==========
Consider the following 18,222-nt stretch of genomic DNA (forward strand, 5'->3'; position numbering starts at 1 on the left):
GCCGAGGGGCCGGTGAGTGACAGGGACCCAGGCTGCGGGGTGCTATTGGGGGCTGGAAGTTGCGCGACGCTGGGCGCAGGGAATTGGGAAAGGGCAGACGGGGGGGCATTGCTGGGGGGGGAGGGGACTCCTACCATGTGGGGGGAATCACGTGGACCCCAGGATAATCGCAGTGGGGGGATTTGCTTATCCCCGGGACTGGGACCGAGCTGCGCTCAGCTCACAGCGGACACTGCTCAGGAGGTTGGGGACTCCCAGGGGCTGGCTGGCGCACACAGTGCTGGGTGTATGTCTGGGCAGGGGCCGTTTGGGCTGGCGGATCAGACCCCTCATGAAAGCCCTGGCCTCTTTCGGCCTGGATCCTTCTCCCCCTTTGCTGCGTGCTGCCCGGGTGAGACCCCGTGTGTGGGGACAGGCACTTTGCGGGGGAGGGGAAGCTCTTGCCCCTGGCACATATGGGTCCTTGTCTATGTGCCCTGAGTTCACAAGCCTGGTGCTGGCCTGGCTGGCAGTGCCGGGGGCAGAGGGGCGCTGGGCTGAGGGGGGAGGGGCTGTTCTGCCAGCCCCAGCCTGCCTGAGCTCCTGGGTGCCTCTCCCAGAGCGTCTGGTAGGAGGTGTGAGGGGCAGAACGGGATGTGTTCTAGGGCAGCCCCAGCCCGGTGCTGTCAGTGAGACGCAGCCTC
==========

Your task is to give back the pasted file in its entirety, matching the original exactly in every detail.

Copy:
Consider the following 18,222-nt stretch of genomic DNA (forward strand, 5'->3'; position numbering starts at 1 on the left):
GCCGAGGGGCCGGTGAGTGACAGGGACCCAGGCTGCGGGGTGCTATTGGGGGCTGGAAGTTGCGCGACGCTGGGCGCAGGGAATTGGGAAAGGGCAGACGGGGGGGCATTGCTGGGGGGGGAGGGGACTCCTACCATGTGGGGGGAATCACGTGGACCCCAGGATAATCGCAGTGGGGGGATTTGCTTATCCCCGGGACTGGGACCGAGCTGCGCTCAGCTCACAGCGGACACTGCTCAGGAGGTTGGGGACTCCCAGGGGCTGGCTGGCGCACACAGTGCTGGGTGTATGTCTGGGCAGGGGCCGTTTGGGCTGGCGGATCAGACCCCTCATGAAAGCCCTGGCCTCTTTCGGCCTGGATCCTTCTCCCCCTTTGCTGCGTGCTGCCCGGGTGAGACCCCGTGTGTGGGGACAGGCACTTTGCGGGGGAGGGGAAGCTCTTGCCCCTGGCACATATGGGTCCTTGTCTATGTGCCCTGAGTTCACAAGCCTGGTGCTGGCCTGGCTGGCAGTGCCGGGGGCAGAGGGGCGCTGGGCTGAGGGGGGAGGGGCTGTTCTGCCAGCCCCAGCCTGCCTGAGCTCCTGGGTGCCTCTCCCAGAGCGTCTGGTAGGAGGTGTGAGGGGCAGAACGGGATGTGTTCTAGGGCAGCCCCAGCCCGGTGCTGTCAGTGAGACGCAGCCTC